What adverse events are associated with Hedgehog pathway inhibitors?

Patients aren’t always inclined to continue to take these long term. The benefit of having a response rate and possibly the complete response is that you could take the patients off these drugs, but we do have to think about the alopecia. There are musculoskeletal issues with respect to spasms, whether there’s a change in taste buds and their ability to be responsive to bitter and sweet. There is also a weight loss issue associated with these drugs.7

References:

1. NCCN. Clinical Practice Guidelines in Oncology. Basal cell skin cancer. V1.2020. Accessed July 9, 2020. https://bit.ly/38HAZT4

2. Harris L. Basal cell carcinoma: a pharmacist’s guide. US Pharm. 2019;44(8):29-35. https://bit.ly/3euIbDi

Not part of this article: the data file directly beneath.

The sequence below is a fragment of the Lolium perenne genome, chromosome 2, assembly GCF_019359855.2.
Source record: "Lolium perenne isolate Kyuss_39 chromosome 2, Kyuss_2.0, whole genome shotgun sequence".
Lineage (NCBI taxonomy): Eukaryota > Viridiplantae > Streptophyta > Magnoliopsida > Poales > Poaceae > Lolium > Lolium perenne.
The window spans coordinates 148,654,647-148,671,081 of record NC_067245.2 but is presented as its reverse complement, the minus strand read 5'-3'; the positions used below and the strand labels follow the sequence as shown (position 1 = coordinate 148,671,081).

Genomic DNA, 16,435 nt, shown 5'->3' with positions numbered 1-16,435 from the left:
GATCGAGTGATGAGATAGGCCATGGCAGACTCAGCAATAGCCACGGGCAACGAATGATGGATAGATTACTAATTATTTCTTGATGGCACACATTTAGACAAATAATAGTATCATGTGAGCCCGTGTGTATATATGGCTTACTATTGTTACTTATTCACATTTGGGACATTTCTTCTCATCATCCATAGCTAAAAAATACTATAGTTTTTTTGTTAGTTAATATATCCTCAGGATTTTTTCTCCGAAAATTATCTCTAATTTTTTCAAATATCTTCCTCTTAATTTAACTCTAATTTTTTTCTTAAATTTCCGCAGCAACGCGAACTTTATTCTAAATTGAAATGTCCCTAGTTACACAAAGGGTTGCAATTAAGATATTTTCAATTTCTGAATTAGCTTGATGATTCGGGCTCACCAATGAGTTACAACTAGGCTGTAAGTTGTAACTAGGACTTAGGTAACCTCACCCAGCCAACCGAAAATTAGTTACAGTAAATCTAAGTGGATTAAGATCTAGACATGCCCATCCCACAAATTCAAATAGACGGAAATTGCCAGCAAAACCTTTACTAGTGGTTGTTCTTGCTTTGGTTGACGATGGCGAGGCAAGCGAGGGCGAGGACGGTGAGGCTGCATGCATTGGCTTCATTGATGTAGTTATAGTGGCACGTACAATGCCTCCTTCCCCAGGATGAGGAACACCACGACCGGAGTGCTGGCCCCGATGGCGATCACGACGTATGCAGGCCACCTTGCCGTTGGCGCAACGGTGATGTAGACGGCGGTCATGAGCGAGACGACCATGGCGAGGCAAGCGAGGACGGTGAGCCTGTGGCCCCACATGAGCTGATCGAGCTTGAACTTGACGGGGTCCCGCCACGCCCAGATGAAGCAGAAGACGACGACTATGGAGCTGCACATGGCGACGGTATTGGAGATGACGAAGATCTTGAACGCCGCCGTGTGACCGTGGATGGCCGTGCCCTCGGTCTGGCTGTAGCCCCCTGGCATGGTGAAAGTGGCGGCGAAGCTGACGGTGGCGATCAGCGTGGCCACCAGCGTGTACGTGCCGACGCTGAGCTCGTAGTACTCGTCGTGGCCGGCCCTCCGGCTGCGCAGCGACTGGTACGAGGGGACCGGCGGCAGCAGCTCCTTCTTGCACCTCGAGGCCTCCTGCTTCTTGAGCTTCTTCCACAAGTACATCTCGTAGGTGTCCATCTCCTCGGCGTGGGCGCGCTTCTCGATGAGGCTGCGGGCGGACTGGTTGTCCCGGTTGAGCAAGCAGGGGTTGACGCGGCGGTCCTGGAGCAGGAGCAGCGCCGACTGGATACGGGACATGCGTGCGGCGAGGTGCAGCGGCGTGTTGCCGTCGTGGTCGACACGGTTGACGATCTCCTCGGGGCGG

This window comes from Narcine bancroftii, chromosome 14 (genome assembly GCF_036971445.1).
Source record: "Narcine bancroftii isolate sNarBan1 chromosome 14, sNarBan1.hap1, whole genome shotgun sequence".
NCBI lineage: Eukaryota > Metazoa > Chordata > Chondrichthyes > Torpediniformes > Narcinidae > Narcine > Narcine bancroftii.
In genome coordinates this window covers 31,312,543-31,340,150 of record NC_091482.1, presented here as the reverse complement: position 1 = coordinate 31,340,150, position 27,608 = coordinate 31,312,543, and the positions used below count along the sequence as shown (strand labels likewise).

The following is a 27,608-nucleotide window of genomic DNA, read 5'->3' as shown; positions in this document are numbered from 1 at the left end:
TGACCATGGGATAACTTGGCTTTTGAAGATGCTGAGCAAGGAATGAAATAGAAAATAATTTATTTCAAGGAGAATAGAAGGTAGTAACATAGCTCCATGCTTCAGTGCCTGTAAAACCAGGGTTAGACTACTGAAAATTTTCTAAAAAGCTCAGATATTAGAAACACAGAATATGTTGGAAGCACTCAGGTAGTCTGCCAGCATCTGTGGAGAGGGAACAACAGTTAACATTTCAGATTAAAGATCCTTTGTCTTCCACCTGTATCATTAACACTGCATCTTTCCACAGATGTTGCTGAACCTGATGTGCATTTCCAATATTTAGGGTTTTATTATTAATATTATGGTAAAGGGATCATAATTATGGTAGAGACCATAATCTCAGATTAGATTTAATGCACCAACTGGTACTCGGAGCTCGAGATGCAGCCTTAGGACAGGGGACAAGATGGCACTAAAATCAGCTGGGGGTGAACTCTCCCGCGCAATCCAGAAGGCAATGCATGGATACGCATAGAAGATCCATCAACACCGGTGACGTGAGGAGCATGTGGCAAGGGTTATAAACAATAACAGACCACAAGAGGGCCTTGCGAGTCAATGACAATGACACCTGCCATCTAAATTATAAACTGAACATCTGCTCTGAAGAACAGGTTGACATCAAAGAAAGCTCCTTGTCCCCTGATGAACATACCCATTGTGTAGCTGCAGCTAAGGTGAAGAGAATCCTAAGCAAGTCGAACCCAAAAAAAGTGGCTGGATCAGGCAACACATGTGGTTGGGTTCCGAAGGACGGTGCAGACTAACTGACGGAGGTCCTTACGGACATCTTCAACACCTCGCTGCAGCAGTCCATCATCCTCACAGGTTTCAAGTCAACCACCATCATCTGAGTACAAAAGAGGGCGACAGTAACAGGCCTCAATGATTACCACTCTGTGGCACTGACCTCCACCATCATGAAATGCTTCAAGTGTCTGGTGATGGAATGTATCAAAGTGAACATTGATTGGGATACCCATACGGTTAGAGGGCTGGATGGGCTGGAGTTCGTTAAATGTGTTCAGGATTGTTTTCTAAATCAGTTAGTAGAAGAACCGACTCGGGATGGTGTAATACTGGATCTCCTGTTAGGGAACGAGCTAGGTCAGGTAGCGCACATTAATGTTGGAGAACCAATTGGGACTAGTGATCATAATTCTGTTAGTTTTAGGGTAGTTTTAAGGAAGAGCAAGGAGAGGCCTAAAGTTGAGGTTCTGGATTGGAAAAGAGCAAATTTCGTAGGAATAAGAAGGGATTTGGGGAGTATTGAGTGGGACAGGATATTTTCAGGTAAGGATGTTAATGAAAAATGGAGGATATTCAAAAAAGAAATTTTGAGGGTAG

3. Sekulic A. Management of rare melanomas and non-melanoma skin cancers. American Society of Clinical Oncology Annual Meeting 2019. Education Session. https://bit.ly/3h0hWGC

4. Sekulic A, Migden MR, Oro AE, et al. Effi cacy and safety of vismodegib in advanced basal-cell carcinoma. N Engl J Med. 2012;366(23):2171-2179. doi:10.1056/NEJMoa1113713

5. Migden MR, Guminski A, Gutzmer R, et al. Treatment with two diff erent doses of sonidegib in patients with locally advanced or metastatic basal cell carcinoma (BOLT): a multicentre, randomised, double-blind phase 2 trial. Lancet Oncol. 2015;16(6):716-728. doi:10.1016/S1470-2045(15)70100-2

6. Dummer R, Guminksi A, Gutzmer R, et al. Long-term effi cacy and safety of sonidegib in patients with advanced basal cell carcinoma: 42-month analysis of the phase II randomized, double-blind BOLT study. Br J Dermatol. 2020;182(6):1369-1378. doi:10.1111/bjd.18552

7. Lacouture ME, Dr.no B, Ascierto PA, et al. Characterization and management of Hedgehog pathway inhibitor-related adverse events in patients with advanced basal cell carcinoma. Oncologist. 2016;21(10):1218-1229. doi:10.1634/theoncologist.2016-0186